Do you have any hate-follows?

I feel like I made a choice a few years ago that I wouldn’t hate-follow anybody. I’m a big fan of the mute button on Twitter. I would really rather use that than block anybody. I used to be pretty heavy-handed with the block button, and I started realizing that people like screencapping your blocked screen as a kind of trophy.

I wrote a lot about One Direction when I was at BuzzFeed. The One Direction fans on Twitter can be very vicious. I used to have to block a good number of them who would come after me. I fully realize that my struggles on the internet do not equate with the struggles of many people on Twitter.

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What’s your biggest time-waster online?

I watch like every TV show imaginable, and my attention span is now so limited that I can only watch one TV show at a time and all at once. I will usually either watch it on my TV and then be scrolling through Instagram, Twitter, or Tumblr while I’m watching, or I’ll watching it on my phone while I’m lying in bed, which forces me to pay attention to what I’m watching even though it’s on a very small screen. I probably watch much more shows on my phone than I do on TV, which is a little crazy.

Right now I’ve been rebingeing all of RuPaul’s Drag Race, which I’m a big fan of. It’s oddly inspiring to watch all of these drag queens break down over fabrics and makeup.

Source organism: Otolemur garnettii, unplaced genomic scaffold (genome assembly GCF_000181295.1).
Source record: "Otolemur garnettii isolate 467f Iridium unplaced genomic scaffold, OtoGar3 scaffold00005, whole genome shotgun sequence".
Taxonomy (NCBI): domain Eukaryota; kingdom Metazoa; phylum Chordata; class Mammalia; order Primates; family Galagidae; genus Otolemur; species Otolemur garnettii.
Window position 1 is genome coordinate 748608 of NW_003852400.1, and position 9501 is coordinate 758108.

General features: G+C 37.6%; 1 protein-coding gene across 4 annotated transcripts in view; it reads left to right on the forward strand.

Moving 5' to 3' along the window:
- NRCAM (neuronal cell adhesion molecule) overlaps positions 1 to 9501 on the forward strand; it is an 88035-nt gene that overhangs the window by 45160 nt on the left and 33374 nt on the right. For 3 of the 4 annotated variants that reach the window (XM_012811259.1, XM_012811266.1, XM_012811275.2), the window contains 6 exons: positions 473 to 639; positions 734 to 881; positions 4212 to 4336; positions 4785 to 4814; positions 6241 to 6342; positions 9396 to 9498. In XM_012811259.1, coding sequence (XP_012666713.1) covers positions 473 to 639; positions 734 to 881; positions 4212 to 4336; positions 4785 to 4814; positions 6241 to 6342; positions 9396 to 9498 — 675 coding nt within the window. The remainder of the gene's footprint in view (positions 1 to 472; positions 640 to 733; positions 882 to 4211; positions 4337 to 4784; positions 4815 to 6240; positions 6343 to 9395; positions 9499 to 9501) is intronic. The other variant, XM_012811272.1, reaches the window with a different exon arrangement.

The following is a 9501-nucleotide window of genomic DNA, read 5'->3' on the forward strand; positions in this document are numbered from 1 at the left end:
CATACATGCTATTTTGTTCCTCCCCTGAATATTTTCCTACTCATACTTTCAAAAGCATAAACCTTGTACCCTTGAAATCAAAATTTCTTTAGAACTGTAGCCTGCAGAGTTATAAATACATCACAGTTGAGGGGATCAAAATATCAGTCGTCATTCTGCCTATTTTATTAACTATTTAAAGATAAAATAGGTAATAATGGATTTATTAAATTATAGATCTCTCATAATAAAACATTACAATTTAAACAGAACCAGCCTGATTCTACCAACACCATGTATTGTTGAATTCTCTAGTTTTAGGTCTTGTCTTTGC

Have you fallen down any good rabbit holes lately?

This is maybe not a direct answer but one of my favorite things about the internet is following attractive men on Instagram. One of my favorite things is watching a guy slowly realize he’s gay and come out and express that. It’ll go from “I’m totally not gay” to a year later, full-blown, totally gay.

Everybody is on their own journey. I’m not pushing everybody out. I want everybody to take their own time. But I love when in the back of my head I’m like, “He’s probably gay” and then watching that happen in real time. I’m not placing bets. Instagram, I don’t know how their algorithm works, but I enjoy going to the Explore page and end up coming across all these people. I follow so many random people. It just feeds itself. Then I go to the Explore page and there’s all these new people.

It’s always seems kind of purposefully ambiguous. And then it goes to being extremely gay. For example, there’s an actor, Colton Haynes. He was on Teen Wolf, went from being not out to out to engaged, married in the span of like a year. And now every post is him and his husband being super-gay.

What about a favorite GIF?

It’s usually a Beyoncé hair flip. That usually expresses whatever I’m trying to convey.

Is there a meme that’s particularly special to you?